Stupid or smart employees? – Sketchnotes from a talk by Laszlo Bock

Couple of years ago I went to a talk by the (then) head of HR of Google Laszlo Bock at my alma mater London School of Economics (he was plugging his book Work Rules – Insights from inside Google that will transform how you will live and lead).

One thing that caught my attention in that talk was the concept of emergent leadership. Bock told us that Google wants to recruit people who can take the initiative to lead – no matter what their position in the organisation. In an interview in the Washington Post he says:

When I joined Google, we used to look for very traditional outward metrics or indicators of leadership when we were hiring. What we discovered was our best leaders actually weren’t necessarily captain of the football team or president of the chess club. Instead our best leaders were the ones who, when they saw a problem, were conscientious enough to and step in and fix it — and low ego enough and self-aware enough to then step out and let other people fix the next phase.

google hires by committee laszlo bock

Employees are stupid and lazy vs employees are smart and motivated

Traditional corporate idea of leadership assumes that only managers can, and should, lead. There has always been an opposing view to this, however. The philosopher John Stuart Mill believed that worker-run and owned cooperatives would eventually displace traditional capitalist (capital-managed) firms in the competitive market economy because they are more efficient have a stronger incentive structure. Well, we are not quite there yet. But the rise of agile teams and intrapreneurship shows that there is now a more open attitude towards self-organising within the (otherwise) traditional companies. Holacracy and other flatter organisational models are a more extreme version of this type of thinking.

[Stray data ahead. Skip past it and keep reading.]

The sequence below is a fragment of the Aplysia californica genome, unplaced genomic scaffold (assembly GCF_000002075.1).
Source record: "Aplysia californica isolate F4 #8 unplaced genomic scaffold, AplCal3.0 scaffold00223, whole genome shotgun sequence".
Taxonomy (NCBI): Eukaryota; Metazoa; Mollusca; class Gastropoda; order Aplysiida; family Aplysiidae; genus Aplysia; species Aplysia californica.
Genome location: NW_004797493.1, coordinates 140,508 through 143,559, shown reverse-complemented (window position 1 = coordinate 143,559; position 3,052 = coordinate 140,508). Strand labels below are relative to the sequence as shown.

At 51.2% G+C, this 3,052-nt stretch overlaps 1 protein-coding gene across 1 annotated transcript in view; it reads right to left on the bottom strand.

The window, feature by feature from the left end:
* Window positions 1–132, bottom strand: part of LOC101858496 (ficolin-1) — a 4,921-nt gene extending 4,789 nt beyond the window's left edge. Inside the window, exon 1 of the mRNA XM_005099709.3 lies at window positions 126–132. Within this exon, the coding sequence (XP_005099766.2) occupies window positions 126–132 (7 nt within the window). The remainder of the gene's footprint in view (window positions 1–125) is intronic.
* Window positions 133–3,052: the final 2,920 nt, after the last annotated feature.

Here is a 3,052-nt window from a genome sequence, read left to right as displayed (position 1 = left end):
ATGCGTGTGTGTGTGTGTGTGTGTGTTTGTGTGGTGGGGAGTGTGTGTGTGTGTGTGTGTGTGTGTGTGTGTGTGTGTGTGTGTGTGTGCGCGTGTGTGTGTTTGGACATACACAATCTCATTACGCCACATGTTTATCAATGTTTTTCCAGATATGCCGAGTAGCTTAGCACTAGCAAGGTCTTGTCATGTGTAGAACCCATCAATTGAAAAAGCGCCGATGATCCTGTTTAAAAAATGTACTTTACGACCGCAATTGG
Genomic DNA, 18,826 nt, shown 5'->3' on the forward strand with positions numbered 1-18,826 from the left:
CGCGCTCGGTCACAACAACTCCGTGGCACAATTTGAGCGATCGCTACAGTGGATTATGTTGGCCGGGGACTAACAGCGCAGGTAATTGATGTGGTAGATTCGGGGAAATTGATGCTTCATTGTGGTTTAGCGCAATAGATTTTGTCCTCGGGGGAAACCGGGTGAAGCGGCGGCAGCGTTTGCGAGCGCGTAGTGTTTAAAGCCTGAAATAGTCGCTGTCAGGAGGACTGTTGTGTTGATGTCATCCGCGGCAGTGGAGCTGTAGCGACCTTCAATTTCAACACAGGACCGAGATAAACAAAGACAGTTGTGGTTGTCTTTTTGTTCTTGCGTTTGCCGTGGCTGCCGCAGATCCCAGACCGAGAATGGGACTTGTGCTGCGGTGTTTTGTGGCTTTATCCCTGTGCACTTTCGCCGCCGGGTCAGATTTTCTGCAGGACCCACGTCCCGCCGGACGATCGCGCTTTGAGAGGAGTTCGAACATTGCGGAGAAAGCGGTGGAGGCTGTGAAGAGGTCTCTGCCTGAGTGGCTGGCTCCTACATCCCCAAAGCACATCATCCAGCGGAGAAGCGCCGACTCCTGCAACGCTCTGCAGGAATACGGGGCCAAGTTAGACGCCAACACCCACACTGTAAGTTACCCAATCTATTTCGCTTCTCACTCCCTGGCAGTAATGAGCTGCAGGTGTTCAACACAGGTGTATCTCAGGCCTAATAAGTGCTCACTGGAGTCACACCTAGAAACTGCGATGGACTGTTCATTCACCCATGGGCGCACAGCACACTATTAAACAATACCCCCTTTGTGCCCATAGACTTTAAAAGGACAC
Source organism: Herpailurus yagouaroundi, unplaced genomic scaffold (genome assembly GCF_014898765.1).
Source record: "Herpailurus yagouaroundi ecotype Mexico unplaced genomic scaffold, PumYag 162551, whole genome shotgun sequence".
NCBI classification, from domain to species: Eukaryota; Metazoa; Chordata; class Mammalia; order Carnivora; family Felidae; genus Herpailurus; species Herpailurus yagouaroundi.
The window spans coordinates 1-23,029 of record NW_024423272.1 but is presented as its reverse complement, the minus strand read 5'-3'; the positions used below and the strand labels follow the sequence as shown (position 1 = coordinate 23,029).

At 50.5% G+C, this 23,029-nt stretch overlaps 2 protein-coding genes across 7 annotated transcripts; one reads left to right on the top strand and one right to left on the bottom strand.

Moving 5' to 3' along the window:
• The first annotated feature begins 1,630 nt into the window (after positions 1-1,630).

These two approaches to employee leadership also reflect a fundamental difference in worldview that for example Theory X and Theory Y exemplify. Theory X assumes employees are lazier, less intelligent and more self-interested than managers. This means they need more hands-on supervision. Theory Y assumes employees are motivated, have a brain and don’t need that much supervision.

I have experienced both approaches to work.

I used to work for an organisation where employees were expected to lead. On my first day my boss told me that ‘if you want something to change, you campaign for it. If you get enough people behind you we will do it’. After a few years in an organisation that expected initiative and ability to lead from its employees I joined a more traditional organisation. Same size, same sector but completely different organisational philosophy. In this new workplace I was suddenly back at the “kids’ table” because I didn’t join the organisation as a manager. If I had an idea for an improvement there was no real way of taking it forward. Or if I was the expert on something I couldn’t brief the senior management on it – instead my manager briefed them (even though he knew nothing of the topic). People working for the organisation were smart and dedicated. But the idea of how an organisation should work and how it’s structured was nicked from Frederick Taylor and ‘scientific management’ – not a great approach for an organisation of knowledge workers trying to operate in a fast moving world.

After this contrasting experience I became interested in organisations and people in them. And an advocate for a mindset that treats employees as adults.

Social networks as accidental channels for emergent leadership